In The Elementary Forms of Religious Life, Emile Durkheim argues that group integrity is produced and maintained through ritualized moments of effervescence (2001 ). He writes that “because a collective feeling cannot be expressed collectively unless a certain order is observed that permits the group's harmonious movements, these gestures and cries are inclined to be rhythmic and regulated, and become chants and dances” (ibid.:163). Employing the language of music, Durkheim contends that through repeated patterns of collective performance comes group affirmation. Communal riots involving music represent a kind of effervescence, generating and shaping new forms of social identifications. Musical practice and conflict, which in these cases are clearly related, become an almost ritualized (in their patterning and association with annual festivals) mode of group consolidation for both sides of disputes, through radical opposition.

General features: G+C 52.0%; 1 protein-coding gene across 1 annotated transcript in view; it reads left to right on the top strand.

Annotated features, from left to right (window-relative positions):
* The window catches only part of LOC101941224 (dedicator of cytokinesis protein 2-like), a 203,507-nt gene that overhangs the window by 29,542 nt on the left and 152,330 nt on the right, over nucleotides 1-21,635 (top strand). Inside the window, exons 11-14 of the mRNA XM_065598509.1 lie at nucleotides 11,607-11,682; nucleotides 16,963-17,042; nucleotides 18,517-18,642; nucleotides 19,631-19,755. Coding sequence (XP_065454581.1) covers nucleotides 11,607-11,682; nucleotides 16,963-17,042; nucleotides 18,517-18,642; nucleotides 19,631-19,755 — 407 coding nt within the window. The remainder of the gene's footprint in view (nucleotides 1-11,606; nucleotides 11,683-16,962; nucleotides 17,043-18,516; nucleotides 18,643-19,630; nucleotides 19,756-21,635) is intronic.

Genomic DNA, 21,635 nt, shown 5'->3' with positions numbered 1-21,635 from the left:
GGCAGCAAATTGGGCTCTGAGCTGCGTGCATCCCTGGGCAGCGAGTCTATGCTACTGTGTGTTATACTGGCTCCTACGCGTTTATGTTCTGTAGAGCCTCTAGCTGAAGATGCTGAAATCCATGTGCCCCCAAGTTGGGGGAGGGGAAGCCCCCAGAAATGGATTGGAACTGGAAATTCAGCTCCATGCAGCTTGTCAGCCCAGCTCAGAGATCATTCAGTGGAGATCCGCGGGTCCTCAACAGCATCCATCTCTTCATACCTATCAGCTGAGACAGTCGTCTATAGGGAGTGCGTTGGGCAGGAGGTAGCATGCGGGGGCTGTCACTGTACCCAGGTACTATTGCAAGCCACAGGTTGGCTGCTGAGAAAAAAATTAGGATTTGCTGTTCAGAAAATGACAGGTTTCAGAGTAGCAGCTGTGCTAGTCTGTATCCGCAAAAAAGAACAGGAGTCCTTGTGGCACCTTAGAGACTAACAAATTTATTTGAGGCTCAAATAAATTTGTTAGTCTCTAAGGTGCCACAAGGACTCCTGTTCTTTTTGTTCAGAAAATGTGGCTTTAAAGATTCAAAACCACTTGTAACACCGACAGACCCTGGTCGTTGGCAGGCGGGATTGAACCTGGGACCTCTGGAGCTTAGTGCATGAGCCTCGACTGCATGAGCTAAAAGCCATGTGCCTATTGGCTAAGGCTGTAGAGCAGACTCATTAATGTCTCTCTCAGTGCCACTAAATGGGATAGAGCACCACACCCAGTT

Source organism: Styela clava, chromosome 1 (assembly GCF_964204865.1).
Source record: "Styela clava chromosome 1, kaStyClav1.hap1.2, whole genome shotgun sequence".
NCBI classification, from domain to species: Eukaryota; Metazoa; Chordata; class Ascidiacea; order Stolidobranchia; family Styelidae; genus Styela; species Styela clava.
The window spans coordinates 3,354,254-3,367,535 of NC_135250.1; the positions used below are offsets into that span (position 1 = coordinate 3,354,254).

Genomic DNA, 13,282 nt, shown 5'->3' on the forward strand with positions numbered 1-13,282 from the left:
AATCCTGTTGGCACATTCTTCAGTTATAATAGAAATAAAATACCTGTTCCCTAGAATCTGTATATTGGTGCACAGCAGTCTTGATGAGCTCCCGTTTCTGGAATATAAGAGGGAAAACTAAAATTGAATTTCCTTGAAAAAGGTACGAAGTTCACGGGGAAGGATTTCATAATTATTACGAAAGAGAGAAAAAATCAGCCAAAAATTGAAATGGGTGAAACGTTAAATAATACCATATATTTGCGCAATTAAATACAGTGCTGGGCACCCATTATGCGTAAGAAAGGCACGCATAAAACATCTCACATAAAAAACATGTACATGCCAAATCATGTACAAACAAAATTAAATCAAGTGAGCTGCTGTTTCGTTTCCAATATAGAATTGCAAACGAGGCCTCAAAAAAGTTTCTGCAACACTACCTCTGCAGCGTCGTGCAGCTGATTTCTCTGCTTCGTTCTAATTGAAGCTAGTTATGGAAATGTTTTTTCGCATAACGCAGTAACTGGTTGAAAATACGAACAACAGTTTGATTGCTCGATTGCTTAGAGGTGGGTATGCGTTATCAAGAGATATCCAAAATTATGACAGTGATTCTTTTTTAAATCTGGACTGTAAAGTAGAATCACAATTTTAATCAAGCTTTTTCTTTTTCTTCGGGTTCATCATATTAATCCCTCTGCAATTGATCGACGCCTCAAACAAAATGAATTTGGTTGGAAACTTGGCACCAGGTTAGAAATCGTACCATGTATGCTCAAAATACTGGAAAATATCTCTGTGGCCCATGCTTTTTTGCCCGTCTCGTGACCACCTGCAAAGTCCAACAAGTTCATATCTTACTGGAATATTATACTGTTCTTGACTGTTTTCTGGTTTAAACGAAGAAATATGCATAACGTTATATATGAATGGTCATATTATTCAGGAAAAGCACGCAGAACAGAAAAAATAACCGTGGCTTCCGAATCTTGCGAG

From a relatively early date, one can observe a broad geographical patterning of music-before-mosque riots. Within the first few decades of the twentieth century, large riots had occurred in major cities from Madras to Calcutta to Bombay. Something that is particularly fascinating to me is that, in juxtaposing this geographical spread of music-before-mosque riots and the development of the Indian nationalist movement, in some ways the music-before-mosque issue appears to be a national phenomenon that preceded the nation itself. What I mean to say is that, for many living in British India at the time, feelings of relation at a national level to other subjects along communal lines (as Muslims, Hindus, etc.) predated, or at times eclipsed, feelings of relation to a secular nation of Indians. Unlike the nationalist movement, the imagination of multiple nationalized communities within communal categories was by no means limited only to elites. Music-before-mosque violence was therefore a popular, “All-India” phenomenon at a time when few cultural forms pervaded the entirety of India's vast geography.